Jams, salads, cocktails and more great uses for blood oranges, now in season
What’s in season: Another cold-weather-loving member of the citrus family, the blood orange is known for its vibrant crimson interior and sweet-tart flavor. The red coloring, which sometimes appears as streaks in the fruit and a blush of pink on the skin, comes from the same anthocyanin pigment that gives raspberries their rich hue. Varieties include the deep red Moro, known for its intense flavor and aroma, the sweet Tarocco and the rosy-skinned Smith red. The oranges can be found from late winter into early spring.
What to cook: Because of their bright red color, blood oranges lend a dramatic flair to any of a number of dishes, sweet or savory. Add fresh orange slices or segments to salads, and juice the fruit (be careful, it stains) into cocktails. Simmer the oranges for marmalade or jam. Add the juice to marinades or incorporate it into a sauce — classic Maltaise sauce is nothing more than Hollandaise combined with blood orange juice and is terrific spooned over vegetables or fish. Blood oranges also work well in desserts, lending flavor and color to ice creams and custards, as well as cakes and tarts.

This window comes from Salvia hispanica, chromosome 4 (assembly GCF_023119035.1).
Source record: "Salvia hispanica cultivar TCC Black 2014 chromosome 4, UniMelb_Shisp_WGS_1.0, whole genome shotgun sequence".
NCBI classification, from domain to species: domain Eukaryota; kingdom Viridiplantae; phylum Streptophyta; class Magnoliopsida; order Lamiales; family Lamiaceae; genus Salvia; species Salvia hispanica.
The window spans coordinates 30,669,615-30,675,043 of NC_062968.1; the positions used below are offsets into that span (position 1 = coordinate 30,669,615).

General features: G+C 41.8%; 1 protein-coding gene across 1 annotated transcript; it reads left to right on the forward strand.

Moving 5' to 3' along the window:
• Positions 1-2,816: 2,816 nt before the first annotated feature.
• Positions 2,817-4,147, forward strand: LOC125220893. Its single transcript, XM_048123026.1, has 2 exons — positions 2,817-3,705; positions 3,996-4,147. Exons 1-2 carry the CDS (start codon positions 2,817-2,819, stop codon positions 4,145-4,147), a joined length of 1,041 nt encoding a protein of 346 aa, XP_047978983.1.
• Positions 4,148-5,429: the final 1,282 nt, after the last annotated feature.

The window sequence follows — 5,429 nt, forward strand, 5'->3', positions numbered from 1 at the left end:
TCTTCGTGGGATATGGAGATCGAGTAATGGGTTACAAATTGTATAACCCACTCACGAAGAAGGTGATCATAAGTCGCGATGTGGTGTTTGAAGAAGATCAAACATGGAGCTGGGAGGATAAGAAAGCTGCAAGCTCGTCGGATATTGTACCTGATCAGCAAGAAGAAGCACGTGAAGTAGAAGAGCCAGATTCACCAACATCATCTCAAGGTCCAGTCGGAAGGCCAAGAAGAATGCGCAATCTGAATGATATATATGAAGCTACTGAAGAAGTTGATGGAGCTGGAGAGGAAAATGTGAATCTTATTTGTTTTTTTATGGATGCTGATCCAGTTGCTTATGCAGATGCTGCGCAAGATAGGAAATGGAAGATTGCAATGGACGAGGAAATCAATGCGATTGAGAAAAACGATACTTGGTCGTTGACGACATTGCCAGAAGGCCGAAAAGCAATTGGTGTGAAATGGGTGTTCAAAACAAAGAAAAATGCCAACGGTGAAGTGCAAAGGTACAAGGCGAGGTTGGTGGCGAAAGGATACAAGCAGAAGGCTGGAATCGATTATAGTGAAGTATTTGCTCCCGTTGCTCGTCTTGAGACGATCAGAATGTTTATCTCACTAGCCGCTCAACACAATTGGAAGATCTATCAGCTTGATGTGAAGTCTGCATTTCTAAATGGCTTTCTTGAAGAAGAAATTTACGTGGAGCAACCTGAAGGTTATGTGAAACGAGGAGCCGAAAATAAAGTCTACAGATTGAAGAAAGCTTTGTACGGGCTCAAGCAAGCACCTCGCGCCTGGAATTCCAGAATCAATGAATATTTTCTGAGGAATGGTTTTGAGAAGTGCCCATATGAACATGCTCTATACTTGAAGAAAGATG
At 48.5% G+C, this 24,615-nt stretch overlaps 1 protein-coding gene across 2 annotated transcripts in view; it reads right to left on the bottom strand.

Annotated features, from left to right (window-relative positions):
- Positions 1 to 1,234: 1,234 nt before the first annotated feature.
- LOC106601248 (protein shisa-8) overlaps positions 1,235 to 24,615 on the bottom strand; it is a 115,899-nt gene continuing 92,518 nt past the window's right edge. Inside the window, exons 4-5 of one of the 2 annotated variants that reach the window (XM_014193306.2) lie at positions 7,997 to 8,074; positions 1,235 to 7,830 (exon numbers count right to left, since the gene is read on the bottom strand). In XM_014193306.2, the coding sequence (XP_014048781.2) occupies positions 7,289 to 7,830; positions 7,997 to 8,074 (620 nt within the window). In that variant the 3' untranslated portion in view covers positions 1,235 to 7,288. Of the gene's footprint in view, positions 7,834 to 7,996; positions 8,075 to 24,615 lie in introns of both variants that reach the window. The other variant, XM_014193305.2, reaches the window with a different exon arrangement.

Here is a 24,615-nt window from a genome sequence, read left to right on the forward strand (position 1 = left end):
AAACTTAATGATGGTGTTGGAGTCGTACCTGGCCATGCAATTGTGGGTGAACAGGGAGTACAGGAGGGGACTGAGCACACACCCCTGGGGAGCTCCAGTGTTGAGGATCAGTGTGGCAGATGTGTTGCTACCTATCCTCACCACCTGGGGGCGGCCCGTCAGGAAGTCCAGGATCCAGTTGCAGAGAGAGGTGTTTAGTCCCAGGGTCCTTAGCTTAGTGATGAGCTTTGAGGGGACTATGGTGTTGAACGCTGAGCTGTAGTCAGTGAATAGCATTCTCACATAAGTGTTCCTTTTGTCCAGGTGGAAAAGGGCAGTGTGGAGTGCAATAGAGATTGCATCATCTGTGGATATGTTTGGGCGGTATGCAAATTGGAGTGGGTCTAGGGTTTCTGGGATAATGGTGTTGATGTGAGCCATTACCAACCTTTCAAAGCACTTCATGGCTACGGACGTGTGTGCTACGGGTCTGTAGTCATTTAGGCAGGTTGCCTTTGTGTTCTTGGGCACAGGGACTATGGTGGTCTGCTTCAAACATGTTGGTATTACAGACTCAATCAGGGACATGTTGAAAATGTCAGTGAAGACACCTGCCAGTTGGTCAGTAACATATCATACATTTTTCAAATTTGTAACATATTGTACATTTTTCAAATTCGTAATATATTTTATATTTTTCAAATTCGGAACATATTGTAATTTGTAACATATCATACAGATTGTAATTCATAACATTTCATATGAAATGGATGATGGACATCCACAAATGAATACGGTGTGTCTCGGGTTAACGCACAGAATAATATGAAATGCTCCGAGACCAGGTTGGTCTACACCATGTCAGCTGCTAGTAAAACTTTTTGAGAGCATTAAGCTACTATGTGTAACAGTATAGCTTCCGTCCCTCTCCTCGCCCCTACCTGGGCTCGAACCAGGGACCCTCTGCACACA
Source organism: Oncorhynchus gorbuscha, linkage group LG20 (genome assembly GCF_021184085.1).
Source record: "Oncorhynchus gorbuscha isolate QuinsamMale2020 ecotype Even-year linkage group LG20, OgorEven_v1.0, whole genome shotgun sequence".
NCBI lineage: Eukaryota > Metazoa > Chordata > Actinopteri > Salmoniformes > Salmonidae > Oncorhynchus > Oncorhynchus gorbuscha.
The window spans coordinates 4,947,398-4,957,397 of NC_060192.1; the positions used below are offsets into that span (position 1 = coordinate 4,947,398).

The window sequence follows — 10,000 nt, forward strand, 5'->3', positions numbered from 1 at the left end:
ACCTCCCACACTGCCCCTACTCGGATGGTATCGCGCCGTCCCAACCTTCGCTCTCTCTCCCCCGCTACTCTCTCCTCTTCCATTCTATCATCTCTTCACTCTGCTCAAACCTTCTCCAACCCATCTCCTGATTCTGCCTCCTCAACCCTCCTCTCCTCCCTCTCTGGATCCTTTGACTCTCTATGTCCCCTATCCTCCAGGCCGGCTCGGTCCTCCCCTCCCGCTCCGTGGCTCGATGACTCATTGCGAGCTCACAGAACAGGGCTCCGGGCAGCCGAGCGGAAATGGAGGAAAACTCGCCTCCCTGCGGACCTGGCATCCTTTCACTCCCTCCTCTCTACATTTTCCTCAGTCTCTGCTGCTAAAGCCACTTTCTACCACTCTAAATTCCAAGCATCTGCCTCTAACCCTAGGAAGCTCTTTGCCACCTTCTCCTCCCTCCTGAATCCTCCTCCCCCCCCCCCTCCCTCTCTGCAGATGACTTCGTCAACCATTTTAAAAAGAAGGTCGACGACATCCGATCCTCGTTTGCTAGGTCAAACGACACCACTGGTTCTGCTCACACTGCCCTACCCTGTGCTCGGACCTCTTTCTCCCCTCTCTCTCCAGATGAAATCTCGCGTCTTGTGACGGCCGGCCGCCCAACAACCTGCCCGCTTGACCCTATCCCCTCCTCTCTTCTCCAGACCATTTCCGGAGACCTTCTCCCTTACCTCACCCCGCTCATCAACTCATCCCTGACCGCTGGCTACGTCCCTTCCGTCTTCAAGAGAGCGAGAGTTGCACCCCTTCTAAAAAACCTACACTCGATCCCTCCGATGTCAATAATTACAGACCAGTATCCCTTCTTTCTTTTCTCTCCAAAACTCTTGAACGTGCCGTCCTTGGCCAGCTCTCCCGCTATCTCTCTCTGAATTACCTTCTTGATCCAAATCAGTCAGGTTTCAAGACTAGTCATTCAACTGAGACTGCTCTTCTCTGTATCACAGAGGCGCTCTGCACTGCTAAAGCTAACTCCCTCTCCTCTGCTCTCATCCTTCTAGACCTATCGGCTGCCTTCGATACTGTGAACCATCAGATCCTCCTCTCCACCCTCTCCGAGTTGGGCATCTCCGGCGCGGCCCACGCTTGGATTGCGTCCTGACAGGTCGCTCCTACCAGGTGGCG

What’s on the horizon: Smooth, green Fuertes and pebbly Hass are just a couple of the varieties of avocados showing up now. You can also find cherimoya, an oddly-shaped fruit with leathery green skin that’s prized for its velvety texture and sweet, tropical flavor.
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